Protecting Ourselves Against Stress

NEWS & PRESS

Protecting Ourselves Against Stress

April 29, 2020 | Education

Our stress reactions evolved to help our bodies prepare for immediate danger. However, the stresses we have in our modern lives tend to exist at a more low-level but continuous state of arousal as we manage the pressures of everyday life, like budgeting, managing deadlines or home life, or getting in the thick of politics, or social media. Putting our bodies through lots of small stress responses interferes with cognition, attention, and memory, suppresses our immune system, can upset our digestive and reproductive systems, and even increase our risk of heart attack and stroke.

The crisis that we’re facing now feels existential to a lot of Americans, who might not have the resources to pay rent or buy food, or who are worried about the people closest to them or mourning a loss. This stress is taking its toll on our health, and while it’s unrealistic to think we can—or should—become Zen masters in this heightened time, there are a few things we can do to protect our bodies and minds as we navigate life in lockdown.

TRY TO TAP INTO YOUR IMAGINATION 

When it comes to dealing with stress, our imagination can work against us. We can catastrophize the situation we’re in, or imagine the worst possible future outcomes.

But our imagination can also be a huge source of relief for us if we try consciously to tap into it.

Guided imagery might help put us in the right frame of mind to deal with situations that often bring worry. It’s an exercise that feels a little like meditation but is more focused on controlling our state than training awareness on it.

    1. Find a quiet space to sit down. Relax your gaze, and start to breathe deeply.
    2. Think about the two or three qualities you need to make it through this difficult time. Tenacity and confidence? Levelheadedness and passion?
    3. Take yourself back to a time where you feel you had those qualities. Was it helping a friend through a divorce? Acing a job interview? If you don’t feel that you’ve ever exhibited those traits, think of a time you witnessed them in someone else.
    4. Use all of your senses to stay in that time. Immerse yourself fully in the scene and dial up the feelings you had in that moment. What can you see, taste, touch, and smell? What did the carpet feel like at your feet? Was there a slight breeze? Keep noticing what’s around you, and how it feels. Stay in this state for as long as you feel comfortable, or as long as you have.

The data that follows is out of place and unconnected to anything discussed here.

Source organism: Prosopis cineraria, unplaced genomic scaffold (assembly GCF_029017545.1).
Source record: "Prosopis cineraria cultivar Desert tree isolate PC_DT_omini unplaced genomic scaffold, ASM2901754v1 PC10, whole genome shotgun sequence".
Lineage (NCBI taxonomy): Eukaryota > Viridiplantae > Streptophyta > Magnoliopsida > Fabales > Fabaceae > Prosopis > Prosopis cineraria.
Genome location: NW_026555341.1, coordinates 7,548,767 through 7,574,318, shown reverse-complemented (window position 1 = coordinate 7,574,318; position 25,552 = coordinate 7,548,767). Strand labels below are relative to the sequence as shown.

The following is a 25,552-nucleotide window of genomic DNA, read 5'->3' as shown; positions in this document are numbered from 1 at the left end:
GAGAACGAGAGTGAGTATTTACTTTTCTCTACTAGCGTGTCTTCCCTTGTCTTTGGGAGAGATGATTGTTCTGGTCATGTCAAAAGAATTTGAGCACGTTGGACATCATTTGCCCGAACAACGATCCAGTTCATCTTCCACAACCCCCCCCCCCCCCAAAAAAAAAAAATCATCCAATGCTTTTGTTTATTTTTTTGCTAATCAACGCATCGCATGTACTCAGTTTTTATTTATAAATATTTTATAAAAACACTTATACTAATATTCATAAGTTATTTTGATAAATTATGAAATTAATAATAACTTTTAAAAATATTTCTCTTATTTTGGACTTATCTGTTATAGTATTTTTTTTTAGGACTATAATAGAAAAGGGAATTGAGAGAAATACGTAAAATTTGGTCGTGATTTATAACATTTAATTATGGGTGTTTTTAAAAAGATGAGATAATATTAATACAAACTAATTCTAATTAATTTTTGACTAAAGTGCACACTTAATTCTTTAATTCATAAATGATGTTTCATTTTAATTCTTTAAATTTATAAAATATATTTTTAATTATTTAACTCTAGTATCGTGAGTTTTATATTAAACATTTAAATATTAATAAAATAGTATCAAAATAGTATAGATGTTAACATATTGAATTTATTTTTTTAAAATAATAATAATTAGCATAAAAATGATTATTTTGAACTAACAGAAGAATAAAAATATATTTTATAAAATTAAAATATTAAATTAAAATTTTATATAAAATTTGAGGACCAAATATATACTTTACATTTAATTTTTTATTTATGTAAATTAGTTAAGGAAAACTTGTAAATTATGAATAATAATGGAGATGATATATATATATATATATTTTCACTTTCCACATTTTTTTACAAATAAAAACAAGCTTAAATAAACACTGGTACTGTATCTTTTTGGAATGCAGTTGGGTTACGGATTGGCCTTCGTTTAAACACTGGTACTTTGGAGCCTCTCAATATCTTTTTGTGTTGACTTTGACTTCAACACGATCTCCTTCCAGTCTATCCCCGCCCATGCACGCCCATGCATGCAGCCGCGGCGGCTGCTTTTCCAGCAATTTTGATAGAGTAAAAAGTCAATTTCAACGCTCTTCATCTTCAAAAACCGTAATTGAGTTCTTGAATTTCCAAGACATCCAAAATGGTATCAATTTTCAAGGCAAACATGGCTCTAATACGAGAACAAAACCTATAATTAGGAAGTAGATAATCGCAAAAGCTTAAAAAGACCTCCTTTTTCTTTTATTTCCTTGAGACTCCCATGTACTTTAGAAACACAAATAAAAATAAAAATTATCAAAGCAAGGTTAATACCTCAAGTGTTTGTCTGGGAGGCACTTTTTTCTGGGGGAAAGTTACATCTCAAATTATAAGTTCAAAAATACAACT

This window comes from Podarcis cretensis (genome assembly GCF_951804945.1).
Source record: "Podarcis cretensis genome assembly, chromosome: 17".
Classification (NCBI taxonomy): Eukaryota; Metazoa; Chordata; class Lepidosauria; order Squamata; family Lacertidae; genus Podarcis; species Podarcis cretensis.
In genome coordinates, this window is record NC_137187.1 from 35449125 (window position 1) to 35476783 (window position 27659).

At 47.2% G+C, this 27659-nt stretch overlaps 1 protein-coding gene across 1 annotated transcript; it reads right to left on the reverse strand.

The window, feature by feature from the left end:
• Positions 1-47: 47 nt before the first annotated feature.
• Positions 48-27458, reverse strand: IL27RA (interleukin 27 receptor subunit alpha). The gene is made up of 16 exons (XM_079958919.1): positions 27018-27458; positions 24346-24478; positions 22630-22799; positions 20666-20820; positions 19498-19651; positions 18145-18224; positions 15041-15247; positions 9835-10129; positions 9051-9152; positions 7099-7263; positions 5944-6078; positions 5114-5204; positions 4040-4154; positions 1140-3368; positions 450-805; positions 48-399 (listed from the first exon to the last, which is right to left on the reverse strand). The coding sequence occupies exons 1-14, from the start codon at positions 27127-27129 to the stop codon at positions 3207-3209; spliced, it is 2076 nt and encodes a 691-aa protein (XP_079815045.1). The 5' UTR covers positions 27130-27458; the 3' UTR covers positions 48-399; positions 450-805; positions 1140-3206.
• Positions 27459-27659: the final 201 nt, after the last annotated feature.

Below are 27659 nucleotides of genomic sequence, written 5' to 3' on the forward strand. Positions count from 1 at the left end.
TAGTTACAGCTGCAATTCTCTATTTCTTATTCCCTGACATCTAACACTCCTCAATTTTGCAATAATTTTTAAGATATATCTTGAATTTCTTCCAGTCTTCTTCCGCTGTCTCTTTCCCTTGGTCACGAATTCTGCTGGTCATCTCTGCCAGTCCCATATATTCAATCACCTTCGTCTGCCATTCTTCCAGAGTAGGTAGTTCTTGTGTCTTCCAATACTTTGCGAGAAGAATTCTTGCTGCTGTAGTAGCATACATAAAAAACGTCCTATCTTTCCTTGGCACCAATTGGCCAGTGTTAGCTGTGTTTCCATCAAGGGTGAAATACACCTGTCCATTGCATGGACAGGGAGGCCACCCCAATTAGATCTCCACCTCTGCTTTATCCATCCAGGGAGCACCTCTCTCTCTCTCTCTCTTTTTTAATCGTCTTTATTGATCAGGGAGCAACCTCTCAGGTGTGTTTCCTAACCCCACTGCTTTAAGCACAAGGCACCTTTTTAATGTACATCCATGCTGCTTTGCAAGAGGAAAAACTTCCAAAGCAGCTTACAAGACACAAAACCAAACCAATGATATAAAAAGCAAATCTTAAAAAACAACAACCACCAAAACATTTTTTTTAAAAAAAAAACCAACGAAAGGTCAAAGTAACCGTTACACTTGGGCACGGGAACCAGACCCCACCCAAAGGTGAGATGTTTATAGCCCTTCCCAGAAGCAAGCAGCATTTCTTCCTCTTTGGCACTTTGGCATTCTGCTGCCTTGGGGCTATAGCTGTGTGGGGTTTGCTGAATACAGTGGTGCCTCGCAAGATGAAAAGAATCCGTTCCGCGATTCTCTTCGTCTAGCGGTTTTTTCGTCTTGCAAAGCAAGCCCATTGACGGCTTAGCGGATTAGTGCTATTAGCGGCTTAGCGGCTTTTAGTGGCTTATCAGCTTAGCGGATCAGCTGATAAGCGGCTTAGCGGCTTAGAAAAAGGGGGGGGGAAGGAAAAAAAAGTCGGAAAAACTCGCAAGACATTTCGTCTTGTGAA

5. Continue to breathe deeply and, when you’re ready, gently bring your attention back to the room and the situation ahead of you.

TRY MICROGOALING 

The goals ‘get out of debt’, or ‘find a new job’ feel overwhelming. We know we’ll get a dopamine hit when we complete them, but, in the beginning, the end can just feel too far away. When we break down our goals into smaller, more manageable pieces, like updating our CV, or reaching out to ten contacts, we can feel good about crossing off each little milestone along the way. Microgoals should be specific and measurable, and scheduled out to the completion of the larger goal.

TRY TO AVOID TOXIC COPING

We’re in uncharted waters at the moment. If three packets of cookies a day is helping us to plod through this mess, who are we to deny ourselves? But we know deep down when the quick fixes we turn to, like smoking, overimbibing, procrastinating, or compulsive shopping, make us feel worse. Instead of trying to make sweeping drastic lifestyle changes in this crisis, we could try paying closer attention to the effects those behaviors have on our bodies, like the headaches we get from dehydration, nicotine rushes, or too much blue-light scrolling. When we know what triggers our anxiety, fatigue, or nausea, it’s easier to change our behaviors using small goals to enhance the things we know help us, like replenishment, restoration, and better sleep.

TRY STRESS-BUSTING ACTIVITIES

We’re all aware of the simple things we can do to relieve stress; sleeping, forest bathing, art-making, reading, golfing, cycling, or making or listening to music. Why do we find it so hard to pick up these types of activities when we’re at our lowest? Sometimes we reach for the easy dopamine hits of scrolling social media, or other avoidant behaviors. Sometimes we feel guilty for not working on the problem ahead in every waking moment. Let’s permit ourselves to make time for these activities without even the expectation that we’ll love doing them in the moment or that they’ll feel transformative in any way. We can simply build them into a habit and see if they end up serving us.

If your feelings of stress about this moment become overwhelming, visit the Disaster Distress Helpline, call 1-800-985-5990, or text TalkWithUs to 66746, and if you feel like you’re in immediate danger, call 911.

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